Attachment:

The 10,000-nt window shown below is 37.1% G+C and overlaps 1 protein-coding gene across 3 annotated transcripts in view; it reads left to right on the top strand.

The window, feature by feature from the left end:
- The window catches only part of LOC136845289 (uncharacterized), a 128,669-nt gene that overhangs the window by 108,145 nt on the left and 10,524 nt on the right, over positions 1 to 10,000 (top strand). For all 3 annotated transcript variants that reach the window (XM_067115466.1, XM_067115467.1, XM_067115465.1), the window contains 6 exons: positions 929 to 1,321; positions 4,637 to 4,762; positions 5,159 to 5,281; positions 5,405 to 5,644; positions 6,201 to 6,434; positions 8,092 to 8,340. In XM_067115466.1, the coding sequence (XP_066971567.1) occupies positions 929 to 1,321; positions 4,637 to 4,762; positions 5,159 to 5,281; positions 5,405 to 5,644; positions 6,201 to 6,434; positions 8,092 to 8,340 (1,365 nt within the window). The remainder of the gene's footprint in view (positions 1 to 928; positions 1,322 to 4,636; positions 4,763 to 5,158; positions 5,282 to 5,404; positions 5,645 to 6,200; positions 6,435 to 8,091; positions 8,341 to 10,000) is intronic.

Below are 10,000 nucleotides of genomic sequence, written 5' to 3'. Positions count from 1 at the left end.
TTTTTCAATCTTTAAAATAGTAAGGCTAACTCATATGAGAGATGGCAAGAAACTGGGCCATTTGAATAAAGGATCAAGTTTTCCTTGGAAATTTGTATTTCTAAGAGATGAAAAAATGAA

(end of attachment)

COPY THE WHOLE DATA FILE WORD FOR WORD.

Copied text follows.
The 10,000-nt window shown below is 37.1% G+C and overlaps 1 protein-coding gene across 3 annotated transcripts in view; it reads left to right on the top strand.

The window, feature by feature from the left end:
- The window catches only part of LOC136845289 (uncharacterized), a 128,669-nt gene that overhangs the window by 108,145 nt on the left and 10,524 nt on the right, over positions 1 to 10,000 (top strand). For all 3 annotated transcript variants that reach the window (XM_067115466.1, XM_067115467.1, XM_067115465.1), the window contains 6 exons: positions 929 to 1,321; positions 4,637 to 4,762; positions 5,159 to 5,281; positions 5,405 to 5,644; positions 6,201 to 6,434; positions 8,092 to 8,340. In XM_067115466.1, the coding sequence (XP_066971567.1) occupies positions 929 to 1,321; positions 4,637 to 4,762; positions 5,159 to 5,281; positions 5,405 to 5,644; positions 6,201 to 6,434; positions 8,092 to 8,340 (1,365 nt within the window). The remainder of the gene's footprint in view (positions 1 to 928; positions 1,322 to 4,636; positions 4,763 to 5,158; positions 5,282 to 5,404; positions 5,645 to 6,200; positions 6,435 to 8,091; positions 8,341 to 10,000) is intronic.

Below are 10,000 nucleotides of genomic sequence, written 5' to 3'. Positions count from 1 at the left end.
TTTTTCAATCTTTAAAATAGTAAGGCTAACTCATATGAGAGATGGCAAGAAACTGGGCCATTTGAATAAAGGATCAAGTTTTCCTTGGAAATTTGTATTTCTAAGAGATGAAAAAATGAA